The swordsman must be familiar with the weapons in question and their handling.  Blades are just as dangerous to the user and friends as their opponent.  It is only through training that this is mitigated so that they may remain safe from damaging themselves.   The swordsman must be familiar with the cutting and thrusting mechanics of their weapon as well as the weapons reach.   Although all swords function in a similar fashion, there are differences in how the weapons behave when parried, as well as striking and entering the body.  Poor technique can result in ineffective attacks, damage to the weapon or having it physically stuck in the opponent at an unfortunate time.  The latter can be fatal to the wielder if more than 1 hostile combatant is involved.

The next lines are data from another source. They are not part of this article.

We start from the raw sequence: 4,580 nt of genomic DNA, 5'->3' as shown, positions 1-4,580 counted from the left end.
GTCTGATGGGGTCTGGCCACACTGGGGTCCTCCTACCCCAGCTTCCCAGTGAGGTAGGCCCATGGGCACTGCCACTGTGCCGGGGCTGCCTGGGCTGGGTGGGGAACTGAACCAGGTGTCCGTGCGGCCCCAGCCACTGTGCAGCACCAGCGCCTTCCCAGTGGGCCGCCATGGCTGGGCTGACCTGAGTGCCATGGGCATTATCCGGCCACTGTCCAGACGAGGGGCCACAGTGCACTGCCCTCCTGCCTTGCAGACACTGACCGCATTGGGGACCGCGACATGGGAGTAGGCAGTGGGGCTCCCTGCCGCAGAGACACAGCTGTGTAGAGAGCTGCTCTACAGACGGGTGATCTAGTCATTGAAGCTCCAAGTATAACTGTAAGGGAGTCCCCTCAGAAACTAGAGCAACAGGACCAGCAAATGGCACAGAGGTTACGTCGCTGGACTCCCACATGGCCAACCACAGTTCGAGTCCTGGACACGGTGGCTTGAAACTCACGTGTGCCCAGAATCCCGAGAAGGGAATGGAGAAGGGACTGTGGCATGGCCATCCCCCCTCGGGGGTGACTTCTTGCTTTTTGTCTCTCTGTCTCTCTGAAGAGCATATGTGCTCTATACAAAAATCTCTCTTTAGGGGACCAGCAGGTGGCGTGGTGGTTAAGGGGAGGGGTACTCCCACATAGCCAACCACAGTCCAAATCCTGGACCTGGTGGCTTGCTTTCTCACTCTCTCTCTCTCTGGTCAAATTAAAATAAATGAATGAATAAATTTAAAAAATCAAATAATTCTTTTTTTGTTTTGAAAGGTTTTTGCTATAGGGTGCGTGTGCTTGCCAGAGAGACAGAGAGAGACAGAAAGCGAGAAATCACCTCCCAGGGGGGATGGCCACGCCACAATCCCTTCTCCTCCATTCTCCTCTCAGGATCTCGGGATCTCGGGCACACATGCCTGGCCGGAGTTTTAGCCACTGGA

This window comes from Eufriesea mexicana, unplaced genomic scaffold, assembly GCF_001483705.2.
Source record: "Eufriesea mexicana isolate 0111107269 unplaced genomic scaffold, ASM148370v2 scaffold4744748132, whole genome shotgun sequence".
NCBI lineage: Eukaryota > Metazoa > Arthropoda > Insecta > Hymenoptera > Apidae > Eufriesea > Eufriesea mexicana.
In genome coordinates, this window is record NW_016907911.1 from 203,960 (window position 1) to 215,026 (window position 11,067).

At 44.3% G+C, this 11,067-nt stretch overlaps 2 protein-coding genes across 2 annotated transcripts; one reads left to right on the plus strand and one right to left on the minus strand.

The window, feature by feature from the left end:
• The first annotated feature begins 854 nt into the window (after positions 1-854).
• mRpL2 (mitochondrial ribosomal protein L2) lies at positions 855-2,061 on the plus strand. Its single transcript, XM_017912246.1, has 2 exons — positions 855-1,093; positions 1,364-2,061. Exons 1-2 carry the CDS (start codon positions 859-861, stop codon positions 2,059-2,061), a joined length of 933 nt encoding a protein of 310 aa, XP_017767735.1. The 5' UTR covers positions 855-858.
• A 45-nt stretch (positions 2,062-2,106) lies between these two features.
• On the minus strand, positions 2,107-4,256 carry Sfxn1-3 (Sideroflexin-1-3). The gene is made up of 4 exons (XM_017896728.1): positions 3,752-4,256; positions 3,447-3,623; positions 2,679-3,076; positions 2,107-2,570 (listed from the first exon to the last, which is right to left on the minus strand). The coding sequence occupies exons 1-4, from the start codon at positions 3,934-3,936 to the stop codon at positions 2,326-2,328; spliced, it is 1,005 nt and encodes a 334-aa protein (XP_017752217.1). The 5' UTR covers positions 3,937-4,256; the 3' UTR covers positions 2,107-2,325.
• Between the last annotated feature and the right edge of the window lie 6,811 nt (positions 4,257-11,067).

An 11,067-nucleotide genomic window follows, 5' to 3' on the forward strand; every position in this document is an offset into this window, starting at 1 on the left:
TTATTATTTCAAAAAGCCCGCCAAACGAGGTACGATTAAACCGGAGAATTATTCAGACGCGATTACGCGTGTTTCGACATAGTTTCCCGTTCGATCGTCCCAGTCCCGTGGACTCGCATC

The ultimate tactics involved in a sword fight are timing and distancing.  With equal weapons involved the defender needs to be where the attackers blade isn’t while still remaining in range to deliver and effective counter.  In the case of unequal weapons the swordsman needs to be able to capitalize on their strengths while minimizing the weakness.  Likewise, they need to be able to exploit the opponents vulnerabilities while negating their strengths. Parries should carry with them a similar distancing component, done properly they allow you to attack immediately after or ideally while defending.

With these the swordsman retains the integrity and respect of the weapon while maximizing their effectiveness.  Technique is simple and with training ingrained into muscle memory. This ultimately required in engagements that end lethally just as quickly as they begin.

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Villainous Hierarchy